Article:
Take the 2-minute tour ×
Stack Overflow is a question and answer site for professional and enthusiast programmers. It's 100% free, no registration required.

I use a partitioned table with a large amount of data. According to MySQL docs, it is on the ToDo list that:

Queries involving aggregate functions such as SUM() and COUNT() can easily be parallelized.

... but, can I achieve the same functionality using UNION subqueries? Are they parallelized, or do I have to create a multithreaded client to run concurrent queries with all the possible partition keys?


Edit:

The question is not strictly about UNION or subqueries. I would like to utilize as many cores as possible for my queries. Is there any way to do this (and make sure it's done) without paralellizing my application?

Any good documentation about MySQL's current parallelizing capabilities?

share|improve this question
    
do you mean ` select a.sum, b.count from (select sum(x) as sum from xxx) as a (select count() as count from xxx) as b ` insted of ` select sum(x) as sum, count() as count from xxx ` –  Luis Siquot Jul 28 '11 at 18:17
    
@Luis I'm not neccessarily talking about aggregate functions only. But if I do then something like: SELECT AVG(number) FROM table WHERE class=1 UNION SELECT AVG(number) FROM table WHERE class=2 –  vbence Jul 29 '11 at 6:32

3 Answers 3

up vote 3 down vote accepted
+150

As far as I know, currently the only way to use more than one thread/core to run queries in your application, is to use more than one connection. This of course makes it impossible to run parallel queries that are part of a single transaction.

share|improve this answer
    
Thanks! I only care about the speed of my SELECTs, so transactions are not really an issue. –  vbence Aug 1 '11 at 10:15
1  
In PHP I've been able to use php.net/manual/en/mysqli.reap-async-query.php in order to run 4 queries in parallel on 4 core server. –  Mchl Aug 1 '11 at 10:19

The different queries that are UNIONed together in one larger query aren't really subqueries, strictly speaking.

  • The queries are run in order
  • The data type of the columns is determined by the first query
  • By default, identical rows are dropped (UNION defaults to DISTINCT)
  • The result set is not finished building until all queries are run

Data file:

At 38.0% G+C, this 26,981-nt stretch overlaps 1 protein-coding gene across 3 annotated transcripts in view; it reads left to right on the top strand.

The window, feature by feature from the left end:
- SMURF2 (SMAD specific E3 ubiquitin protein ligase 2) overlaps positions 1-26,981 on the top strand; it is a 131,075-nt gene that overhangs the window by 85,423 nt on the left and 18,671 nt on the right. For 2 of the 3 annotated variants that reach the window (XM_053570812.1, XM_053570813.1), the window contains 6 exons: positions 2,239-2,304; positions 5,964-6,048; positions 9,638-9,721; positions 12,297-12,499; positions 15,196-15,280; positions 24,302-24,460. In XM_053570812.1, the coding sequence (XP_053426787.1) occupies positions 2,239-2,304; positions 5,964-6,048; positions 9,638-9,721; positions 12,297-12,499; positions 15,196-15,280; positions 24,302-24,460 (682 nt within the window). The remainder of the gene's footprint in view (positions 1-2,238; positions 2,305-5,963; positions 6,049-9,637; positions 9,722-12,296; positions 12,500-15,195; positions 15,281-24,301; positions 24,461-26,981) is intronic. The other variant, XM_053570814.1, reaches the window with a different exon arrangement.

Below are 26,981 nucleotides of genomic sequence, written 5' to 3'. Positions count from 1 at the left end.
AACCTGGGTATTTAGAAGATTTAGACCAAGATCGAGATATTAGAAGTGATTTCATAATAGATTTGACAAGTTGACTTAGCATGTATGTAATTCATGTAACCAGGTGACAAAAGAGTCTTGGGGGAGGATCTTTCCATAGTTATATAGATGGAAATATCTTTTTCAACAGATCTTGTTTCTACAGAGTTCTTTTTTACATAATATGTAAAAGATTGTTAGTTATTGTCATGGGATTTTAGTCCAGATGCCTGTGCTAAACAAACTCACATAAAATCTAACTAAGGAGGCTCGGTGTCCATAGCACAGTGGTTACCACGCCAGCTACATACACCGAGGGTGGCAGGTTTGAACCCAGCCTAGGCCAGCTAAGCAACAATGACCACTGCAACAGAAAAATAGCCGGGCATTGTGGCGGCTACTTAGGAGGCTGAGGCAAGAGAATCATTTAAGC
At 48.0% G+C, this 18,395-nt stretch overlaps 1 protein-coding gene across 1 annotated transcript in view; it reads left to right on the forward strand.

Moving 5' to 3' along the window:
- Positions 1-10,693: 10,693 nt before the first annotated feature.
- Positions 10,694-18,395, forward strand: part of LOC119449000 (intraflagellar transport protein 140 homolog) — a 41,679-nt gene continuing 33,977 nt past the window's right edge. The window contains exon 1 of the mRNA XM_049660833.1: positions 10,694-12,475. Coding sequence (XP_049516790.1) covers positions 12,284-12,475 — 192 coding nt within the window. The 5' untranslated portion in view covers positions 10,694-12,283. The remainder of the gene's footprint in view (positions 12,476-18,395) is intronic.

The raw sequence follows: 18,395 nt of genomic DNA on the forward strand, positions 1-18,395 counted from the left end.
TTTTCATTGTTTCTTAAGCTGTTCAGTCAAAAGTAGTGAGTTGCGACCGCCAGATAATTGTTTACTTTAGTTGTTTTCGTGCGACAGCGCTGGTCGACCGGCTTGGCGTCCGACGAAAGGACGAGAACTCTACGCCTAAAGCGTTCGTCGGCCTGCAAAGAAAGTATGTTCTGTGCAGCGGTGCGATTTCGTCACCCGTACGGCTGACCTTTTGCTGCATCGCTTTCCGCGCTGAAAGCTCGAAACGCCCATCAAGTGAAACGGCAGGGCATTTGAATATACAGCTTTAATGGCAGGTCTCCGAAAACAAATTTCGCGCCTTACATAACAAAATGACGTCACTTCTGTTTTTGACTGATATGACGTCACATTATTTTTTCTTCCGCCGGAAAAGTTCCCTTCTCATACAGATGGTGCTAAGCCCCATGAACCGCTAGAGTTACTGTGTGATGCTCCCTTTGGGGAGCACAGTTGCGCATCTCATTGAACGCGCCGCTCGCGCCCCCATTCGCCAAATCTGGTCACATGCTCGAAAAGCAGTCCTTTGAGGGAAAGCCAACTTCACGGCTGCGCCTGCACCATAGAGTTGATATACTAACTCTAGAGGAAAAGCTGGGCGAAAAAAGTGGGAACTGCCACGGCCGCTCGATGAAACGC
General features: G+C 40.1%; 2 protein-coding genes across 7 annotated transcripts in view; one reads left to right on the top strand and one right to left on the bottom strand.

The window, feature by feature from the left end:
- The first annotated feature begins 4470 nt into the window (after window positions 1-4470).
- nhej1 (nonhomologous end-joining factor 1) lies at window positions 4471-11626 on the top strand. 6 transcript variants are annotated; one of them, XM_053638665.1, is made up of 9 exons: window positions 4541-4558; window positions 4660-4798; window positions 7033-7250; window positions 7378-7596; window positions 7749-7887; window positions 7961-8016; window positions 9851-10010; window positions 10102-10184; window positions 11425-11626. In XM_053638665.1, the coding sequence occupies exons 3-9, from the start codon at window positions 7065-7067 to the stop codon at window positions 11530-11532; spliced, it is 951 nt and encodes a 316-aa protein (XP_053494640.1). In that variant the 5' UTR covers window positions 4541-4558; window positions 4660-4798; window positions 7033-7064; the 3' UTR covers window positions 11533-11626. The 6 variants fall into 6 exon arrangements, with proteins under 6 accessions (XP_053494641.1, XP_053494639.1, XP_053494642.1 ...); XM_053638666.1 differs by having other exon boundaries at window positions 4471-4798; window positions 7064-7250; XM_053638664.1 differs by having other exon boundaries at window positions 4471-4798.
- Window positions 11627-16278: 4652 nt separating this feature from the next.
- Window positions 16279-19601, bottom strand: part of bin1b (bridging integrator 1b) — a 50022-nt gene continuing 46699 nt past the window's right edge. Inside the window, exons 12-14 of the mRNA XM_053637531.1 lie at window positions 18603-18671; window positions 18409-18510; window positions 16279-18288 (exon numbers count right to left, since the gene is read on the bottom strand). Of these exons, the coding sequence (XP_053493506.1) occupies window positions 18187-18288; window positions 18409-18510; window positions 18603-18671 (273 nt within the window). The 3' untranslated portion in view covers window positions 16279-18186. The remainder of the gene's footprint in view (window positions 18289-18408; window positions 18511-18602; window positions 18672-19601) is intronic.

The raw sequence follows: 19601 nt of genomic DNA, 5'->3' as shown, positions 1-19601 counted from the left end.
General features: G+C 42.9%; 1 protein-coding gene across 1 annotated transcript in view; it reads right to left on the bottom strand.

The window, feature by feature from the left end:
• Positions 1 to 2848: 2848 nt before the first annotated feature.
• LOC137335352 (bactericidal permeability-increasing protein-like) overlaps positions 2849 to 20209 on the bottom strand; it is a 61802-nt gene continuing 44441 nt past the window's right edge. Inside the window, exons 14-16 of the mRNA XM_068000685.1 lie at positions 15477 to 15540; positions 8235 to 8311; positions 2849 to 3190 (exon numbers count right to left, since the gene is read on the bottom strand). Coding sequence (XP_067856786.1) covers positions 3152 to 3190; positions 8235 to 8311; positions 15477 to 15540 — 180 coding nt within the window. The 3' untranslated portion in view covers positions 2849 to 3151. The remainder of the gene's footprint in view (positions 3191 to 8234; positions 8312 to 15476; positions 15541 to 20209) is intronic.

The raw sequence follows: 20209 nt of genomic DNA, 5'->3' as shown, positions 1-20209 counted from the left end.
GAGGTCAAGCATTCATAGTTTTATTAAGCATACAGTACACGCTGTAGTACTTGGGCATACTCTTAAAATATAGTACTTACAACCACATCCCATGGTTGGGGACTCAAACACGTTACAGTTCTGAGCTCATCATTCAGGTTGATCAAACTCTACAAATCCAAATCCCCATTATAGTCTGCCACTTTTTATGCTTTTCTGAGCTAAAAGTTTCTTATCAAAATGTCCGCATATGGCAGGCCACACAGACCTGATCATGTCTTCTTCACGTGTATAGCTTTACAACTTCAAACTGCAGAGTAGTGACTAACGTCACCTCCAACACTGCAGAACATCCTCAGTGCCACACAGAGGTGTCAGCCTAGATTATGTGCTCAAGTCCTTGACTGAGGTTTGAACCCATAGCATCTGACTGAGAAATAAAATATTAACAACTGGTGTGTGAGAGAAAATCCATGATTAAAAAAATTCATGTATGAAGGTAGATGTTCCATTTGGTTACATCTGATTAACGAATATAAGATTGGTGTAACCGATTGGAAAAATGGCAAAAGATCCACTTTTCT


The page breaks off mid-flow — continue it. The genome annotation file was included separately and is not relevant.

...there is no way to parallelize the different queries, as they are all really part of the same query.

You may want to try runing the different queries in parallel from your code, and then mashing the results up together in your code once the queries all complete.

The documentation on UNIONs can be found here.

share|improve this answer
    
Neither the fact that DISTINCT is the default, nor that the row types must be known before sending the result prohibit the parallel processing. From the linked document: However, use of ORDER BY for individual SELECT statements implies nothing about the order in which the rows appear in the final result because UNION by default produces an unordered set of rows. –  vbence Jul 28 '11 at 19:41
    
ORDER BY for individual SELECTs, yes - but without the adding of parentheses, an ORDER BY at the end of that set of queries will order the whole result set. –  TehShrike Jul 28 '11 at 19:56
    
Note that the list I gave above is not necessarily a list of reasons why some parallelization could never happen, but they are all related to how the different parts of a UNIONed query interact. –  TehShrike Jul 28 '11 at 19:59
    
I understand that it can not occur in all cases. My question was whether does it occur at all? (And if yes, how can I ensure that it does). –  vbence Jul 28 '11 at 21:20
1  
Pretty confident, yeah SELECT 0, SYSDATE() UNION ALL SELECT SLEEP(1), SYSDATE() UNION ALL SELECT SLEEP(1), SYSDATE() –  TehShrike Aug 1 '11 at 14:56

I think a similar question was answered here. http://forums.mysql.com/read.php?115,84453,84453

(May be I should have posted this as a comment, but I honestly couldn't find a comment button anywhere around here.)

share|improve this answer
1  
Good find. If you're looking to solve the same issue as that guy (he didn't want to split up his queries because of high latency) you could always create a stored procedure that would run multiple queries for you and then return them all at once. –  TehShrike Jul 28 '11 at 18:25
2  
You'll get access to commenting at 50 reputation. See stackoverflow.com/privileges –  Mchl Jul 28 '11 at 18:28
1  
Similar question but there was no satisfying answer. Or was the answer NO between the lines? Anywas, I certailny did my google: mysql parallel before posting the question. –  vbence Jul 28 '11 at 19:35
    
thanks for the link @Mchl. –  rineez Aug 7 '11 at 6:04
    
Hi @TehShrike , Could you please point me to some example. Answers to the SOF question in this link stackoverflow.com/questions/6272256/… were suggesting that it is not easy to get parallel execution in MySQL Stored Procedures except for the possibility of using CREATE EVENT or INSERT DELAYED –  rineez Aug 7 '11 at 6:10

Your Answer

 
discard

By posting your answer, you agree to the privacy policy and terms of service.

Not the answer you're looking for? Browse other questions tagged or ask your own question.